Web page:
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DARK SKY

MOVIE INFO

Director:
Kevin Kolsch and Dennis Widmyer
Cast:
Alexandra Essoe, Amanda Fuller, Fabianne Therese, Pat Healy, Marc Senter, Shane Coffey
Writing Credits:
Kevin Kolsch and Dennis Widmyer

Tagline:
All Dreams Require Sacrifice.

Synopsis:
A hopeful young starlet uncovers the ominous origins of the Hollywood elite and enters into a deadly agreement in exchange for fame and fortune.

MPAA:
Unrated

DISC DETAILS
Presentation:
Aspect Ratio: 2.40:1
Audio:
English DTS-HD MA 5.1
English PCM 2.0
Subtitles:
English
Closed-captioned
Supplements Subtitles:
None

Runtime: 96 min.
Price: $29.98
Release Date: 2/3/2015

Bonus:
• Audio Commentary with Writers/Directors Kevin Kolsch and Dennis Widmyer and Producer Travis Stevens
• 10 Deleted Scenes
• Music Video
• Audition Video
• Behind the Scenes Photo Gallery
• Trailer and Previews


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EQUIPMENT
Panasonic TC-P60VT60 60-Inch 1080p 600Hz 3D Smart Plasma HDTV; Sony STR-DG1200 7.1 Channel Receiver; Panasonic DMP-BD60K Blu-Ray Player using HDMI outputs; Michael Green Revolution Cinema 6i Speakers (all five); Kenwood 1050SW 150-watt Subwoofer.

RELATED REVIEWS


Starry Eyes (2014)

Reviewed by Colin Jacobson (January 22, 2015)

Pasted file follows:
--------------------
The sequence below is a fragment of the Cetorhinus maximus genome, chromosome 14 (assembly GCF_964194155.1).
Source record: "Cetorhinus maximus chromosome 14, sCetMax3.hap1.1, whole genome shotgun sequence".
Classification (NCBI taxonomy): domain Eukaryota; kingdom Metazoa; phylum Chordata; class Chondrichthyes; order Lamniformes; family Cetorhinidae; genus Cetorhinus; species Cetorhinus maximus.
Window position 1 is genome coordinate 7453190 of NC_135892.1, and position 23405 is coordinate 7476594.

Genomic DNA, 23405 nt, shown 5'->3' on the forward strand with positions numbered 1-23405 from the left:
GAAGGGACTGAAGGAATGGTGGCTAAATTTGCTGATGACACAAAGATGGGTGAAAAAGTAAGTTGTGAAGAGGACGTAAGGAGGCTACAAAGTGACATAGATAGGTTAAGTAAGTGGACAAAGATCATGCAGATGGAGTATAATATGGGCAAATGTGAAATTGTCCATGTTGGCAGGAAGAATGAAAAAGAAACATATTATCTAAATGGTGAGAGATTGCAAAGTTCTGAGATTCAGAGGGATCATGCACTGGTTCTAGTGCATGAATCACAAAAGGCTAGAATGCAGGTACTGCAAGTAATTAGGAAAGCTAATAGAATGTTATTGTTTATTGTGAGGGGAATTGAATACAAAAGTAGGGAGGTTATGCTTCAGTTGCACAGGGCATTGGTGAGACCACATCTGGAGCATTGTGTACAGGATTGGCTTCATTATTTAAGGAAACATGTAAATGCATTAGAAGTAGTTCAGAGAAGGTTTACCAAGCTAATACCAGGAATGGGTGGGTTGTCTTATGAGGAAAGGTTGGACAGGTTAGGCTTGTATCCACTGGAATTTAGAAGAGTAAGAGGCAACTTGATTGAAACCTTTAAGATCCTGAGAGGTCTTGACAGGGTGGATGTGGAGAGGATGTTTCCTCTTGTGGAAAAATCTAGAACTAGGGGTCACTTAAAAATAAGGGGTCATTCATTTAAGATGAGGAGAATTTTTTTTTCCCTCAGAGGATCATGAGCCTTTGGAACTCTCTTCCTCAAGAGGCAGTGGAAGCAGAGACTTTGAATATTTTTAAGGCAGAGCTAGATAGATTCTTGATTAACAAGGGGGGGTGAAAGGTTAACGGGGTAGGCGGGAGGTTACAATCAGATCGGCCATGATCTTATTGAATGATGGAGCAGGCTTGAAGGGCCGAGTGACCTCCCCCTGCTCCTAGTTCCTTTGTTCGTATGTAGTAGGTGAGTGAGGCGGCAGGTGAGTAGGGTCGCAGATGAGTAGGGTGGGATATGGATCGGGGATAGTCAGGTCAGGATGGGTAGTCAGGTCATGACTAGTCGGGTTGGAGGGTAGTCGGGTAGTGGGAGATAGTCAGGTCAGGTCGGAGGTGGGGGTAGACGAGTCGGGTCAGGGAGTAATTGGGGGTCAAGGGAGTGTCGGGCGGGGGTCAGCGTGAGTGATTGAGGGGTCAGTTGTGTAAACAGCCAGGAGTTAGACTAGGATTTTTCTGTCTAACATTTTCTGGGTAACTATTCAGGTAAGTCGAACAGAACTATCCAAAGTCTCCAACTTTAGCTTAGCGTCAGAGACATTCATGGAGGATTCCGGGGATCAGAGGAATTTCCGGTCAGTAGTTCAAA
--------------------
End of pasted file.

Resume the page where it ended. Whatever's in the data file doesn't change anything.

With 2014’s Starry Eyes, we look at the pursuit for Hollywood fame with a horror twist. Sarah Walker (Alexandra Essoe) muddles her way through audition after audition as she attempts to become a film star. These leave her with nothing but rejection and a demeaning job at a tacky restaurant called “Big Taters”.

Sarah learns of a project called The Silver Scream and auditions for it. This doesn’t go well and Sarah throws a post-audition tantrum in a restroom.

To her surprise, this impresses the producers and her knack for self-abuse lands her the part. This leads her down a strange, unexpected path that takes Sarah to a dark place.

Though technically part of the horror genre, Starry Eyes aspires to also offer a dark satire. It takes on the issues connected to Hollywood and gives them a spin that views the desire for fame in a sinister light.

It doesn’t work, mainly because no aspect of Starry satisfies. The satirical elements feel toothless and forced. Sarah needs to make so many idiotic assumptions and leaps that her path seems ridiculous. We don’t accept her choices so that aspect of the film flops.

None of the horror components fare any better. These wait largely until the end of the film, and they come across as too little, too late. We find no scares or tension as the tale ambles along without much purpose.

That really becomes the most substantial issue with Starry: it’s more a theme than a story. Too much of the flick feels disjointed and pointless, like a rough sketch stretched into a feature film. Nothing becomes especially coherent and the end product drags as it goes toward a limp ending.

All of this leaves Starry Eyes as a failed experiment. Whatever goals it attempts, it doesn’t achieve. Instead, it turns into a slow, tedious tale that never seems to know where it wants to go.


The Blu-ray Grades: Picture B-/ Audio B-/ Bonus B-

Starry Eyes appears in an aspect ratio of approximately 2.40:1 on this Blu-ray Disc. The movie came with a decent but not great transfer.